The True Cost of Debt

There is more to consumer debt than meets the eye. For instance, interest is not tax deductible. Consumer debt differs from debt incurred to purchase investments. If you borrow to invest, the interest charges are tax deductible because the taxman anticipates that there will be future investment income that can be taxed.

However, for consumer spending, there is no tax break. If we borrow to purchase a car, we face costs over and above the quoted interest charge because, when we subsequently repay the loan, we have to use after-tax dollars. For example, if during the year you pay the bank interest charges of $500, your cost is not just that amount. You must earn $750 (before tax, assuming a 33% tax rate) to have $500 in your pocket to pay the loan interest. So your cost of borrowing is $750, not $500.

Types of Debt

Not all consumer debt is the same. Credit card debt and department store cards have significantly higher rates than those charged for bank consumer loans or for mortgages. To put these charges into a “true-cost” perspective, the following table shows what the “true” interest rate is for various loan interest charges. For this example, it is assumed a person’s tax rate is 33%; that is, in the middle-income range.

 

Quoted Loan Rate

True Cost
of Debt

Consumer Loan

8%

11.94%

Credit Card Loan

19%

28.36%

Retail Department Store

28%

41.79%

Strategy

In addressing debt, we need to identify our true costs and rank our debt for purposes of creating a debt-reduction strategy. Usually, our debt ranks from highest to lowest as follows:

  1. Retail department stores
  2. Credit cards
  3. Consumer loans
  4. Mortgages

If you have credit cards with different interest rates, pay off the highest interest rate card first. As the balance declines, keep the payments the same to accelerate the pay down. Once the first card is paid off, move on to the next highest rate one.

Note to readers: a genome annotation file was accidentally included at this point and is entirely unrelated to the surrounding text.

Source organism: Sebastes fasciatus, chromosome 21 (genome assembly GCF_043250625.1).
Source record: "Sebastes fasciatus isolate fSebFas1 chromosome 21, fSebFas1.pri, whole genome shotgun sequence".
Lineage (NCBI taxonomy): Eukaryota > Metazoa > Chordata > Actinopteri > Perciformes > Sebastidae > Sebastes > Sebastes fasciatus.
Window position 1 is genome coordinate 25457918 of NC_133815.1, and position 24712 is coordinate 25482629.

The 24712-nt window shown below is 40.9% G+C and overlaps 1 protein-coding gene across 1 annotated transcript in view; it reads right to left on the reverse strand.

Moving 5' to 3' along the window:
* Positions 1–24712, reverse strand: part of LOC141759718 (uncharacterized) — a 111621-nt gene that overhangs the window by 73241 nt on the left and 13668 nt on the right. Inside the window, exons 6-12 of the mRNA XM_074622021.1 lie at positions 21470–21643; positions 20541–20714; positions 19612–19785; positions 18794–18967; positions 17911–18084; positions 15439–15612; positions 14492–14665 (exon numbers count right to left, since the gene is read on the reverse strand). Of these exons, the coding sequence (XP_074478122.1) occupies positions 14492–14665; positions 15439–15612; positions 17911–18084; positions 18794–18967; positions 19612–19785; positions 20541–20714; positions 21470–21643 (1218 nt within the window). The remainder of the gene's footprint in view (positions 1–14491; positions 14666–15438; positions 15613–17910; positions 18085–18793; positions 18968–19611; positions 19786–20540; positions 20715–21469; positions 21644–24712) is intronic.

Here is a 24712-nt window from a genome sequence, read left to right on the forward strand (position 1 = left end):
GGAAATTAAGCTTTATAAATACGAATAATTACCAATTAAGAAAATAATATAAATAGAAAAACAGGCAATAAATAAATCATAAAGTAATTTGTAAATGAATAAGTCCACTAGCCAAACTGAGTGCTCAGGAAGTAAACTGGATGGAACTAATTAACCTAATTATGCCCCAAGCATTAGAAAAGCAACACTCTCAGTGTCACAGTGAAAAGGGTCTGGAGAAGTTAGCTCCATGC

Example

To put another perspective on the “true” cost of debt, consider the individual who has $5,000 invested in a fixed income investment outside an RRSP. This person also has $5,000 of outstanding consumer debt on which he/she is paying 9% interest. Should the individual keep the investment or apply it against the loan?

  • Interest cost on the $5,000 loan is $450.
  • If this person is in a 40% tax bracket, he/she has to earn $750 of interest on the $5,000 investment, then pay: $750 x 0.40 = $300 in taxes on the $750 earned, to net $450.
  • Given today’s low interest rates, that will be hard to do.
  • To generate $450 after tax, the investment would have to earn a 15% return: $5,000 x 0.15 = $750 pre-tax.

Unless the investment is guaranteed to earn 15%, which is difficult to do, paying off the 9% loan is the better choice.

Conclusion

Debt reduction is one of the best investments we can make.